I had the privilege recently to visit Juvenile Hall in Napa, California, and the classrooms that provide coursework to young people being held there, as well as the alternative middle school and high school community schools that are a part of that system as well. I was inspired by the work being done by educators who teach within this challenging environment. Because of the compassion and commitment of these teachers, students are being reached and lives are being changed for the better.
I was reminded a month ago about the work of the Napa County community schools and decided to reach out to them and learn more about what they do and how they do it. I am teaching a secondary methods class this quarter that seeks to help teaching candidates work with students who struggle with traditional textbooks and who struggle with traditional learning in general. My initial reaching out to the community schools was because I thought my students could probably learn from their methods. As it turns out, I was right. The community school student population is predominantly high poverty, significantly English-Language Learners, and with almost all of them having Individualized Education Plans. Their home backgrounds are mostly difficult, to say the least, and many of them are on probation. The influence of gangs is a factor the schools must continually address.
In spite of these difficulties and challenges, some that might tempt the faint-hearted to shrink from, the schools have created a consistent, supportive learning environment that students appreciate. Even when students meet court appointed goals and are eligible to return to regular schools, they often decline this option and express their desire to stay in the alternative school. They feel like they matter in the community school and that teachers want to help them.
Tom Amato, Director of the Napa Valley Youth Advocacy Center, went on this field trip with me and was as blown away by the positive and loving energy of the school leadership as I was. He describes how “the experience highlighted that the Napa County Office of Education understands the needs of youth in crisis and is there to advocate for and support them, regardless of poor choices, toward a better place. The compassion and passion of those involved was most inspiring.”
Seeing the facilities and listening to teachers and staff brought to mind Glasser’s experience as consulting psychiatrist at the Ventura School for Girls over 50 years ago. The school was part of the California correctional system and many of the 400+ girls being held there had committed serious offenses, yet, like the Napa staff, Glasser and the Ventura staff saw something in the girls that was worth investing in. He would talk about what a pleasant place the Ventura school was and how nice the girls were to work with and how they could go many weeks without a serious incident at all.
I wish I had pictures of Glasser during the Ventura years.
Students respond to love and respect. They can live with reasonable rules and expectations, especially when they are consistently applied without a dependence on punishment. They appreciate it when teachers try to make classes relevant. These are the elements that came to be a regular part of the Ventura School for Girls while Glasser was there from 1956-1967; these are elements I picked up on my tour of the Napa community schools.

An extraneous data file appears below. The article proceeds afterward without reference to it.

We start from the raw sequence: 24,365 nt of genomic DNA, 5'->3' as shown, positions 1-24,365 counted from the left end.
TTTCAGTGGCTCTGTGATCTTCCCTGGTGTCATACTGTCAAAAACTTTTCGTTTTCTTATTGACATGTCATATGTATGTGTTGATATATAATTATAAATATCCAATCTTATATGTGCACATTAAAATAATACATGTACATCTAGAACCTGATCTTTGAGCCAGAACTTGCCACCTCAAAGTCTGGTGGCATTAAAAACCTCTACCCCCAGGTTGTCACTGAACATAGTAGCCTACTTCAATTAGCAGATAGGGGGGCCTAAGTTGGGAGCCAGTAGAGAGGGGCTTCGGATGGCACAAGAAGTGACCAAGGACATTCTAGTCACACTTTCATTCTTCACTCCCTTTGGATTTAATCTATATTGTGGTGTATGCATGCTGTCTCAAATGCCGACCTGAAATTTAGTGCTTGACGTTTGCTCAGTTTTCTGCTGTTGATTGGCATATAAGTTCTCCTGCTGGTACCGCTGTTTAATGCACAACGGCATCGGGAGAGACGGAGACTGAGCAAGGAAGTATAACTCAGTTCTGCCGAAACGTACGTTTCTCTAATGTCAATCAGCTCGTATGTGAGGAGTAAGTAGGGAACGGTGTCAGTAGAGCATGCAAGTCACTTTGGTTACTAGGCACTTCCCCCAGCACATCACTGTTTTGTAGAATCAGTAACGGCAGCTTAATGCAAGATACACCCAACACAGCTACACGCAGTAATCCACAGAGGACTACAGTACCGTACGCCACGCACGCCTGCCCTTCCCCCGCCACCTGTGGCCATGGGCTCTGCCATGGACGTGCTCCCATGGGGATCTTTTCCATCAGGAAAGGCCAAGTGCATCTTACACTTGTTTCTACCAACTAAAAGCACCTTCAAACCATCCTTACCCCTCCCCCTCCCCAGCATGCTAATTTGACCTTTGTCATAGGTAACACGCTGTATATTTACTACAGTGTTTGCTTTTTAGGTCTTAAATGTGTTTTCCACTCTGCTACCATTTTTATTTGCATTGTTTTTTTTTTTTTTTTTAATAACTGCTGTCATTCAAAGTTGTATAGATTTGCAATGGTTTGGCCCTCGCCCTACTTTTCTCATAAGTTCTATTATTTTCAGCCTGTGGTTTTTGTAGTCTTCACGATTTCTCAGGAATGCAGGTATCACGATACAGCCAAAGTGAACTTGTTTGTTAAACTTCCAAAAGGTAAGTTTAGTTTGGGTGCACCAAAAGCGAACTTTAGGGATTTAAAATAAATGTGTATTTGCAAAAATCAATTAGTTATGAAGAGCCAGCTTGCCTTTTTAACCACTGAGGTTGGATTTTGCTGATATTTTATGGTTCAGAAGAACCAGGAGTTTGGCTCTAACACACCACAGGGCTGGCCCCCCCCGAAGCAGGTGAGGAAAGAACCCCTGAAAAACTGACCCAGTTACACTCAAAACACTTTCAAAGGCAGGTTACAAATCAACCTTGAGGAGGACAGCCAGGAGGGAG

Students from the Ventura School were very instrumental in the creation of two of Glasser’s early books – Reality Therapy (1965) and Schools Without Failure (1969) – which were both very successful. The girls’ stories and experiences were included in Reality Therapy, and some of the girls even helped to type manuscript pages for Schools Without Failure. Glasser wanted to acknowledge the importance of the school and explained that “The Ventura School was where I really developed the concepts of reality therapy.”
In 1986, Glasser began working with Brad Greene, who at the time was the principal of Apollo High School, an alternative school in Simi Valley, California. Their collaboration led to Glasser writing The Quality School (1990), one of his most important books. The subtitle of the book is Managing Students Without Coercion, a key goal in his approach to school management. William Glasser and Brad Greene are examples of adults who combine the head of a teacher with the heart of a social worker, and who seek to instill a belief in students that students do not have in themselves.
I guess what I am trying to say is that whether choice theory methods were used in a prison school 50 years ago or in a prison school today, the methods are equally effective. Whether choice theory principles were a part of Apollo High School in Simi Valley 25 years ago or a part of Chamberlain High School in Napa today, the principles are effective 100% of the time. Thank you to those of you who work with challenging populations, with the goal of inspiring them to see their potential and go for it. So many of us in the greater community do not realize what a big THANK YOU you deserve!
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